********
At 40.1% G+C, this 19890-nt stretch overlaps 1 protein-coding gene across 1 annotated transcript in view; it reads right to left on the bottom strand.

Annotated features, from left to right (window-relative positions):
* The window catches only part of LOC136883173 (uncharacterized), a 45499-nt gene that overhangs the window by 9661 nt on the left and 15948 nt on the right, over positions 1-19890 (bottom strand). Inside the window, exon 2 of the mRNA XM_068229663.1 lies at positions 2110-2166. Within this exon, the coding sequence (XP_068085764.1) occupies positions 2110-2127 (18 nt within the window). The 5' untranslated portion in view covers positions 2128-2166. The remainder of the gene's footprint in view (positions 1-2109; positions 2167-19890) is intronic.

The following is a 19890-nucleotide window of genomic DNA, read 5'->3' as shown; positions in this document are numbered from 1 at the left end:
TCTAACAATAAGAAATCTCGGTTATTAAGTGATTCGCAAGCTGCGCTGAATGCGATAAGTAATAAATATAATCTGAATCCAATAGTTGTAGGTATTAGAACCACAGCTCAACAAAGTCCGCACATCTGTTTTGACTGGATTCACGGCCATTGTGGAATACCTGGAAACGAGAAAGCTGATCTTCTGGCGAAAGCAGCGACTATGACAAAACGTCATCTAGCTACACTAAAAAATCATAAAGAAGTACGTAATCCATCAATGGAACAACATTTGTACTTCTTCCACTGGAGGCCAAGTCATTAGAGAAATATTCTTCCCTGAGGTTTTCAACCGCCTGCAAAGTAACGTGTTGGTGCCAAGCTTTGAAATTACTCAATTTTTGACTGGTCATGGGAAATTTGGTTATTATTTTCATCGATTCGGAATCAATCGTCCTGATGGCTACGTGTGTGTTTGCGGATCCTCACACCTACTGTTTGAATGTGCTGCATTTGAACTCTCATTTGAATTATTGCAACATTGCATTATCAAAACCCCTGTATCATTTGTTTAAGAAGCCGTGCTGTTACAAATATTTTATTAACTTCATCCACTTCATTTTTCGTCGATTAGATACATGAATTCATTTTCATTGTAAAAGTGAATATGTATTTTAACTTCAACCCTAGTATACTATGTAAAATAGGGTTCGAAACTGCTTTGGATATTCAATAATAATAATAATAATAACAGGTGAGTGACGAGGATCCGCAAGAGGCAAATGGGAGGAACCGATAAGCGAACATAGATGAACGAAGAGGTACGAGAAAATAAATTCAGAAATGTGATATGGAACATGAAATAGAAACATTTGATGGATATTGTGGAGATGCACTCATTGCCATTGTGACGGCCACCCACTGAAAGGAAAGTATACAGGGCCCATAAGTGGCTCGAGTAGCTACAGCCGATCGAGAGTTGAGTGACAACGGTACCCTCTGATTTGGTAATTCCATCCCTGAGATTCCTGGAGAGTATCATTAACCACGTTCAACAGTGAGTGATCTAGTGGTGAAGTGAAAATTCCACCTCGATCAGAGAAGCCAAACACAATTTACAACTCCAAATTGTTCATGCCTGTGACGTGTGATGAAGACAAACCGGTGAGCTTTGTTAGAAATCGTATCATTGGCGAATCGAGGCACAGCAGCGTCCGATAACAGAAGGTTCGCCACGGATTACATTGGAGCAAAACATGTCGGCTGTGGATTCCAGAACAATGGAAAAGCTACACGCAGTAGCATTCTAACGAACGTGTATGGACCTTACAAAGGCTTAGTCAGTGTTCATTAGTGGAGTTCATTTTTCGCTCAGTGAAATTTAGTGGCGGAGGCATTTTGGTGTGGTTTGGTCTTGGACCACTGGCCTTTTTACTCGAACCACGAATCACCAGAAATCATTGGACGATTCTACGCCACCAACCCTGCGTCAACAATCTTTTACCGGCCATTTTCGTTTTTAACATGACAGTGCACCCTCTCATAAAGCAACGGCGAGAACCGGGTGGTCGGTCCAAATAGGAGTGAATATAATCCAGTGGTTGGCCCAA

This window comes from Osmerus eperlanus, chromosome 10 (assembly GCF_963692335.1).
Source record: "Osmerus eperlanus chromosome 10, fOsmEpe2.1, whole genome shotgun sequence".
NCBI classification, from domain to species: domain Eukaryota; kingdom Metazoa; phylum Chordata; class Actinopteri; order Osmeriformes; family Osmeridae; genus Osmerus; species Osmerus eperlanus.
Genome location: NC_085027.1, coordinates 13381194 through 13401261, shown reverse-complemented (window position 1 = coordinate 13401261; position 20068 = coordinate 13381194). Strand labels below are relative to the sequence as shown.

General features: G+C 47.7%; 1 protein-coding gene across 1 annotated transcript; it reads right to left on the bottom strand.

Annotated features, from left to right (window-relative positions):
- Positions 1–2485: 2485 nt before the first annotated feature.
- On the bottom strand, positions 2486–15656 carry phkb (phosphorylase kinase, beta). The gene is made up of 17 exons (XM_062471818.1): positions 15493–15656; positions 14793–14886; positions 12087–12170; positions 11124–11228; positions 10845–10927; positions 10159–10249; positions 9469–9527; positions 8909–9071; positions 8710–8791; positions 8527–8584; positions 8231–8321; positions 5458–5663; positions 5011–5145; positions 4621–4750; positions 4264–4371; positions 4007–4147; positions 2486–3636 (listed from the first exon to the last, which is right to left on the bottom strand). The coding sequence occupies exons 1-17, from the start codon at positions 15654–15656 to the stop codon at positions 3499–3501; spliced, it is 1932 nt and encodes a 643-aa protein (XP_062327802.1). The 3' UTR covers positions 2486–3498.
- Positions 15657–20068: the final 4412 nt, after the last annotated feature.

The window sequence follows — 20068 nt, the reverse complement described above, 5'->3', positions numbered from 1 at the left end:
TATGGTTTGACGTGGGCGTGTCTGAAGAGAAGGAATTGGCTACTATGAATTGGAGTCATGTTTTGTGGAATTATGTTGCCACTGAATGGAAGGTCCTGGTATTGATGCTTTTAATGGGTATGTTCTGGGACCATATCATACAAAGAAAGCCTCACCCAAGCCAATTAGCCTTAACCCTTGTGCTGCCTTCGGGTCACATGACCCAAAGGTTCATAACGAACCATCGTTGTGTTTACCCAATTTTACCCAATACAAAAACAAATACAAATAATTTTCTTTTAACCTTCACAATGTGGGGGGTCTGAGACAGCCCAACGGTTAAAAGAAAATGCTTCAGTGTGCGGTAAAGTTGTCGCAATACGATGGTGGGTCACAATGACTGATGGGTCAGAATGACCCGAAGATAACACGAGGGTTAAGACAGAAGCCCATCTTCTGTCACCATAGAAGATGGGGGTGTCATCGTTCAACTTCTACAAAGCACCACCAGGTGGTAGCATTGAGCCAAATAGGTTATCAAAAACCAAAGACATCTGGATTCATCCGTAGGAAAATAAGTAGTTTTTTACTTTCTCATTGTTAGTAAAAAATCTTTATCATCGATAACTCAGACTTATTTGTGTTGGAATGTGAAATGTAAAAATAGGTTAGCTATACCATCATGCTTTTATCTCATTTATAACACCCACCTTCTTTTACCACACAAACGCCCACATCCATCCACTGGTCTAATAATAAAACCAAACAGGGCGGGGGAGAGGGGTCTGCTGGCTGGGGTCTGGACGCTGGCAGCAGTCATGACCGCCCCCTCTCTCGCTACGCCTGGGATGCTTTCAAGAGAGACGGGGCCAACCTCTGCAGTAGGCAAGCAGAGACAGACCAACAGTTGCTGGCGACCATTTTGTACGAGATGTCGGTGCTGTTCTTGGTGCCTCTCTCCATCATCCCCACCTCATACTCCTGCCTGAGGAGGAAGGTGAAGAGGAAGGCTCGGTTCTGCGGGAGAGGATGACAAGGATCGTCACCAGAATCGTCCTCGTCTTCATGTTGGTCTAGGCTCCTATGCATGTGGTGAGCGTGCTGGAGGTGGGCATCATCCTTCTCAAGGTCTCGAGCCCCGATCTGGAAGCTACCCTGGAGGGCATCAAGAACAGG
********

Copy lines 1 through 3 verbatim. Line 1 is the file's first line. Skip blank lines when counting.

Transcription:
At 40.1% G+C, this 19890-nt stretch overlaps 1 protein-coding gene across 1 annotated transcript in view; it reads right to left on the bottom strand.

Annotated features, from left to right (window-relative positions):
* The window catches only part of LOC136883173 (uncharacterized), a 45499-nt gene that overhangs the window by 9661 nt on the left and 15948 nt on the right, over positions 1-19890 (bottom strand). Inside the window, exon 2 of the mRNA XM_068229663.1 lies at positions 2110-2166. Within this exon, the coding sequence (XP_068085764.1) occupies positions 2110-2127 (18 nt within the window). The 5' untranslated portion in view covers positions 2128-2166. The remainder of the gene's footprint in view (positions 1-2109; positions 2167-19890) is intronic.